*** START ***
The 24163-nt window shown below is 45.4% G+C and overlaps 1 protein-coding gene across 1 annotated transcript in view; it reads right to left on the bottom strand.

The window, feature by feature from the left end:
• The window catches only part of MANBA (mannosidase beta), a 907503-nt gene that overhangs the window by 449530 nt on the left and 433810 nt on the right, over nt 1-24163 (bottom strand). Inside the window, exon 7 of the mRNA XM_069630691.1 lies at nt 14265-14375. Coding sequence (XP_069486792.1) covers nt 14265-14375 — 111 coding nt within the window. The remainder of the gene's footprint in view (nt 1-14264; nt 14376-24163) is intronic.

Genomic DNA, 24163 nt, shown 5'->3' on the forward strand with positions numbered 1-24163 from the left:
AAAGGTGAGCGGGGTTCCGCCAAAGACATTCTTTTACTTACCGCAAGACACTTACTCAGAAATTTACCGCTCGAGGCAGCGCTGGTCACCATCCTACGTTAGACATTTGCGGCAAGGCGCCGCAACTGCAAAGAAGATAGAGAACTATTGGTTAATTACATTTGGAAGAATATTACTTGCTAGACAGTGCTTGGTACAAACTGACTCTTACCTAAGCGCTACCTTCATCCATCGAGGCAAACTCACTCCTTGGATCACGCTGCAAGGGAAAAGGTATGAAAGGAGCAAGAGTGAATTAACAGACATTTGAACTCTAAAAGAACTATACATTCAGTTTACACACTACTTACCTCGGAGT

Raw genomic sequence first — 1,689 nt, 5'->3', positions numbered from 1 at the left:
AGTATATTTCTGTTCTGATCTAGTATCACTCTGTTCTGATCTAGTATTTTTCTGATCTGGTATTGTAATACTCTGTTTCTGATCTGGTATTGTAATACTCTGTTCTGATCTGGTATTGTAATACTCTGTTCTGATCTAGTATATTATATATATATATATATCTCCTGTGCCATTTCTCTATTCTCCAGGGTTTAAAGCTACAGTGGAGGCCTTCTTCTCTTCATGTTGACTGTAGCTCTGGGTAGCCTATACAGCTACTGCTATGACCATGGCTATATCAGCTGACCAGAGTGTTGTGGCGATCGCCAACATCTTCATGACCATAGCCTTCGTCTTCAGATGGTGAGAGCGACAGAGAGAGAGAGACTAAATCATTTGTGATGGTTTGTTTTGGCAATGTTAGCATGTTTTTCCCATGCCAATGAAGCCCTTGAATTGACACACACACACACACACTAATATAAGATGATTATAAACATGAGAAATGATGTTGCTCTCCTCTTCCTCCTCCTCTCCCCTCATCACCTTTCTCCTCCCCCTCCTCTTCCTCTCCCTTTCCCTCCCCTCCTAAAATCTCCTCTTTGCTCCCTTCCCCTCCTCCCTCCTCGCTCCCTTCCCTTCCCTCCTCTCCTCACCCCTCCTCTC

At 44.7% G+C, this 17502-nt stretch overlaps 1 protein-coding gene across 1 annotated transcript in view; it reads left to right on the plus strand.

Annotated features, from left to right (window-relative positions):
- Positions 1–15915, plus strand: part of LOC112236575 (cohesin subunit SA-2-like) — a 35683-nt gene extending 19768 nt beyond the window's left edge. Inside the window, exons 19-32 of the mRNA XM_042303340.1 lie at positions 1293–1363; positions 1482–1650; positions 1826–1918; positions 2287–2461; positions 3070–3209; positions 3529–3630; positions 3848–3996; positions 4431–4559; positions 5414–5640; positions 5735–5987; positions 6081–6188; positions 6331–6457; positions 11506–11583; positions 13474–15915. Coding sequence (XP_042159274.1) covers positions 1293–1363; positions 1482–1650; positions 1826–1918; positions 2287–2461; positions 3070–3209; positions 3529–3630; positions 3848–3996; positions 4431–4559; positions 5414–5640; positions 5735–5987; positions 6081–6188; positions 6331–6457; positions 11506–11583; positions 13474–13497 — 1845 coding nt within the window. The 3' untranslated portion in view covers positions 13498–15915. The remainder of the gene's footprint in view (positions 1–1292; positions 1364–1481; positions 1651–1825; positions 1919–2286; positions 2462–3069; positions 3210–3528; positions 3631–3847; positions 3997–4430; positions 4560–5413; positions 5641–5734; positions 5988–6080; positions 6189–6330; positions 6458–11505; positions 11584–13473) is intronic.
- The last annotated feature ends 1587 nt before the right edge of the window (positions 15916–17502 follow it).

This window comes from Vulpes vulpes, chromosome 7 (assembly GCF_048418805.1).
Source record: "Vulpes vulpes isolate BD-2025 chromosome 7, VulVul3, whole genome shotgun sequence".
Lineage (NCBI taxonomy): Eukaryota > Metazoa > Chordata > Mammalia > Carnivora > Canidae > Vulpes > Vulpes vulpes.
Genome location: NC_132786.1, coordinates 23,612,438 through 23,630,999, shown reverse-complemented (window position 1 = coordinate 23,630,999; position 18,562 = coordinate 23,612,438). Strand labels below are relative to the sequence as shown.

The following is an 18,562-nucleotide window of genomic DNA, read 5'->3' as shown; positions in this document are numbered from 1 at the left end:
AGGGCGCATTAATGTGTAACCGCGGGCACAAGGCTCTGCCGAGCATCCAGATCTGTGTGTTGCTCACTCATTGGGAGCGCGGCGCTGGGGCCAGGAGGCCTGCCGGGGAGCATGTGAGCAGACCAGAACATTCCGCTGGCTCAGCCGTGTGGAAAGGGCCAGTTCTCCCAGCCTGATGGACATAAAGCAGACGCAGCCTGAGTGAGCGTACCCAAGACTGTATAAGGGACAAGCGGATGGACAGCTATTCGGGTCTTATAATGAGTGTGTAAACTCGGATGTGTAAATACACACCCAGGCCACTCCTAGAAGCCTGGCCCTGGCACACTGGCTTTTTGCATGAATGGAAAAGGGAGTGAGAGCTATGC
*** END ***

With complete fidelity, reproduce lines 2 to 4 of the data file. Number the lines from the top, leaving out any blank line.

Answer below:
The window, feature by feature from the left end:
• The window catches only part of MANBA (mannosidase beta), a 907503-nt gene that overhangs the window by 449530 nt on the left and 433810 nt on the right, over nt 1-24163 (bottom strand). Inside the window, exon 7 of the mRNA XM_069630691.1 lies at nt 14265-14375. Coding sequence (XP_069486792.1) covers nt 14265-14375 — 111 coding nt within the window. The remainder of the gene's footprint in view (nt 1-14264; nt 14376-24163) is intronic.

Genomic DNA, 24163 nt, shown 5'->3' on the forward strand with positions numbered 1-24163 from the left: